UPDATE: Since I first posted this, the article has been removed from the SSPX site. I have updated the link in this post to direct to the same article hosted on another site.
While Richard Williamson's recent and public denial of the Holocaust caused much of the initial controversy currently swirling around Pope Benedict's rehabilitation of the bishops of the Society of St. Pius X, I've started to notice in recent days more attention being paid to the antisemitism of the SSPX as a whole.
One article available on the SSPX website, "The Mystery of the Jews,"
has been mentioned on numerous blogs, and briefly quoted on several of them.
One could actually quote it selectively and make it sound quite complimentary of the Jewish people. One subheading, for example, is "The Greatness of the Jews." You don't have to read much of it, however, to recognise it as an antisemitic screed.
The article presents a "theological explanation" of the Jewish people. It imagines that there "is no period of history about which one can write without mentioning them."
It makes much of the story of Abraham's two sons, Isaac and Ishmael:
Ishmael, the first to be born and the natural offspring of the slave, Hagar, represents the Synagogue of the Jews, which glories in its descent from the flesh of Abraham. But Isaac, born miraculously of the sterile Sarah according to a Promise of God, represents the Church which, like Isaac, is born by faith in the Promise of Christ.
Jews, according to the SSPX authors, imagine that their fleshly connection to Abraham accords them salvation. They are wrong, say the authors, as salvation comes only through "spiritual union with Christ through faith." The consequences are rather dire:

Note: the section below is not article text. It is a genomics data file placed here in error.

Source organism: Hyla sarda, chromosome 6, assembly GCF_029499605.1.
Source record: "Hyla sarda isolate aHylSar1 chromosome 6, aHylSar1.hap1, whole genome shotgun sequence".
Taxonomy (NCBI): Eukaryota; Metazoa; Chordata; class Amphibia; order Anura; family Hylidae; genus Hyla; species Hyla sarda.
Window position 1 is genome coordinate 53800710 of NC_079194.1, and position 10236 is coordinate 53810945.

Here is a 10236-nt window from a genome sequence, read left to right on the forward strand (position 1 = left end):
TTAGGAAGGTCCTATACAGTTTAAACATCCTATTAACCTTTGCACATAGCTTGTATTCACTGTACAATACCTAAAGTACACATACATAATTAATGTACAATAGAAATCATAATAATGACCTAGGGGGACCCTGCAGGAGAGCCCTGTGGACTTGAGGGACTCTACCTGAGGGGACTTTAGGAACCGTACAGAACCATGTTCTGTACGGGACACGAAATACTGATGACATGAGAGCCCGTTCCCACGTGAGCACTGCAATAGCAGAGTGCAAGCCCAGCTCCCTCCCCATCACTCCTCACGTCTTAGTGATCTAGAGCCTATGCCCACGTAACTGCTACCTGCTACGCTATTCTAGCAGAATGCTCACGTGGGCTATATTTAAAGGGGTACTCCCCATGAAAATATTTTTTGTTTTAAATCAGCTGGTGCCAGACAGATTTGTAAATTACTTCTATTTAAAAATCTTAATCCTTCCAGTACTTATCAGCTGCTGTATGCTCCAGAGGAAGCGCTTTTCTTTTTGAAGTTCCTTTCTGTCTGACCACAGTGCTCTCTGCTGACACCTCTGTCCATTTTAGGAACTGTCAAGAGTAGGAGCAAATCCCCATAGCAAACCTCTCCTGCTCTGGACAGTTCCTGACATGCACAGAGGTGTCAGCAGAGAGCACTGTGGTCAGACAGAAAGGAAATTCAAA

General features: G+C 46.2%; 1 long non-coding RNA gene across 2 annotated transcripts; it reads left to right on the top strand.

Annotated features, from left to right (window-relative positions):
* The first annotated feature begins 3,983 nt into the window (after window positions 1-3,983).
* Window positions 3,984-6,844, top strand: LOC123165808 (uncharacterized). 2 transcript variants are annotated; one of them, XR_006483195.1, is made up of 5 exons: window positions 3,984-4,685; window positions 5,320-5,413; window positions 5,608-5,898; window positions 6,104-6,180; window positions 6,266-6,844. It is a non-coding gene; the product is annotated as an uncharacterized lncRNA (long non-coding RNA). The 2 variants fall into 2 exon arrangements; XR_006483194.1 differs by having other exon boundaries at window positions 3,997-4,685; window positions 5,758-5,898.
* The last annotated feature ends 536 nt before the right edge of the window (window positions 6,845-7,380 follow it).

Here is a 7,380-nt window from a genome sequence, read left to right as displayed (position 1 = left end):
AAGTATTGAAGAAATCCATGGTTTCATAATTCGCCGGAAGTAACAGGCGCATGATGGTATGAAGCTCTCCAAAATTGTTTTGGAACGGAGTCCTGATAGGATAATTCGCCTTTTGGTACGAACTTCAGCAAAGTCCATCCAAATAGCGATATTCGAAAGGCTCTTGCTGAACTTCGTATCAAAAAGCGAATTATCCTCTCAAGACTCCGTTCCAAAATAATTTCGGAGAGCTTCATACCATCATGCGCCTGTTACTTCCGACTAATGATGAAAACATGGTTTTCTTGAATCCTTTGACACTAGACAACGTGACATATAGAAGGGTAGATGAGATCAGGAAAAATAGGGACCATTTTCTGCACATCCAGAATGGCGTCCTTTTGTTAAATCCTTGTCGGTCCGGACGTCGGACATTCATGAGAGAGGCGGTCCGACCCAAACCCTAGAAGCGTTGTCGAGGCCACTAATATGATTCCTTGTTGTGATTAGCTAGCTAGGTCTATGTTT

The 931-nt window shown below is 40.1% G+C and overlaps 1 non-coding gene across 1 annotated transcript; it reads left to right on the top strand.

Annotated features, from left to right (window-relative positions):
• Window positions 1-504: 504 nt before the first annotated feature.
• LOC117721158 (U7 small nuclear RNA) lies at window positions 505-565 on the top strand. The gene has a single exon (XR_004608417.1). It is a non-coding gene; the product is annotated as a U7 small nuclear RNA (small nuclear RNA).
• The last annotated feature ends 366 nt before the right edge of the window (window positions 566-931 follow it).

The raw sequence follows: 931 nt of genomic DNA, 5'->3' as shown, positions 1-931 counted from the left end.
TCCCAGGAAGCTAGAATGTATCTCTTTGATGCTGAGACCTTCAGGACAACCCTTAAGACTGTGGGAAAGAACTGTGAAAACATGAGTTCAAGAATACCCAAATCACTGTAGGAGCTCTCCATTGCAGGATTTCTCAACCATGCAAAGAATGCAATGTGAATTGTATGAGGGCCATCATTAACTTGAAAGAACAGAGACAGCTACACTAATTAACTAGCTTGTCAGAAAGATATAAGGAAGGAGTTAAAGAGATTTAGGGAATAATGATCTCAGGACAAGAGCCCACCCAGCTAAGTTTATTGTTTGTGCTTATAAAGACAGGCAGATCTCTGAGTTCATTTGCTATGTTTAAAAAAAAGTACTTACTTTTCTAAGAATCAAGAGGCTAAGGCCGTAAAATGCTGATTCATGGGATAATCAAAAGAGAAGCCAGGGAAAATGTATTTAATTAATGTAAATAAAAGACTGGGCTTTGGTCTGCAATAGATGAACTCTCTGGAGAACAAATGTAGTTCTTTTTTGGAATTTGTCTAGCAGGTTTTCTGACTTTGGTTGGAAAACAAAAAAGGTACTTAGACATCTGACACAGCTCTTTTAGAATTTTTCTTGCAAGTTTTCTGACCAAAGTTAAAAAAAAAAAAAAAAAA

The Jewish people which began with Abraham will be able to attain to its salvation not by the fact of its material descent from Abraham, but in believing in Christ and assimilating itself to Him in faith.
Now, it is not news that the SSPX rejects the possibility of salvation of non-Christians. The really disturbing parts come a bit later. Continuing with the spirit-versus-flesh them, it goes on in some detail about the "carnalization" of the Jewish people. The authors helpfully explain that they "have coined this word — carnalization — by which we mean to indicate the Jewish people's historical material-mindedness."
After citing the "the terrible 'Woes' declared by the Jew, our Lord Jesus Christ, in the last days of His life on earth, when He denounced the hypocritical religion, purity, and piety of the Pharisees," they write, "No one in all the course of history has pronounced more terrible anathemas than those of the Son of God against the perfidious carnality of His own people."
Some other choice comments:
"The Jewish people, once a mystery of goodness, is now changed into a mystery of iniquity. It is no longer Isaac, but Ishmael. No longer Jacob, but Esau. No longer Abel, but Cain."
"The Jewish people, whose destiny was to bring Christ to us, found Christ a stumbling block. A part of them believed in Him, and built on Him to form the roots and the trunk of that Olive Tree which is the Catholic Church. The other part fell, denying Him and invoking their carnal pride of race and nation. That part of Israel was rejected, and called upon itself the blood of Christ as a curse. It is this part that forms Judaism proper, which is the heir and the continuation of the rabbis who rejected Christ."
"Judaism is inimical to all nations in general, and in a special manner to Christian nations. It plays the part of Ishmael who persecuted Isaac, of Esau who sought to kill Jacob, and of Cain who put Abel to death."
"[T]he adversarial relationship of the Jewish people is not a local enmity, or one based on blood, or on conflicting interests. It is an enmity disposed by God. The Jewish people, if it has not converted to Christianity, will, even if it does not wish to, seek to ruin Christianity..."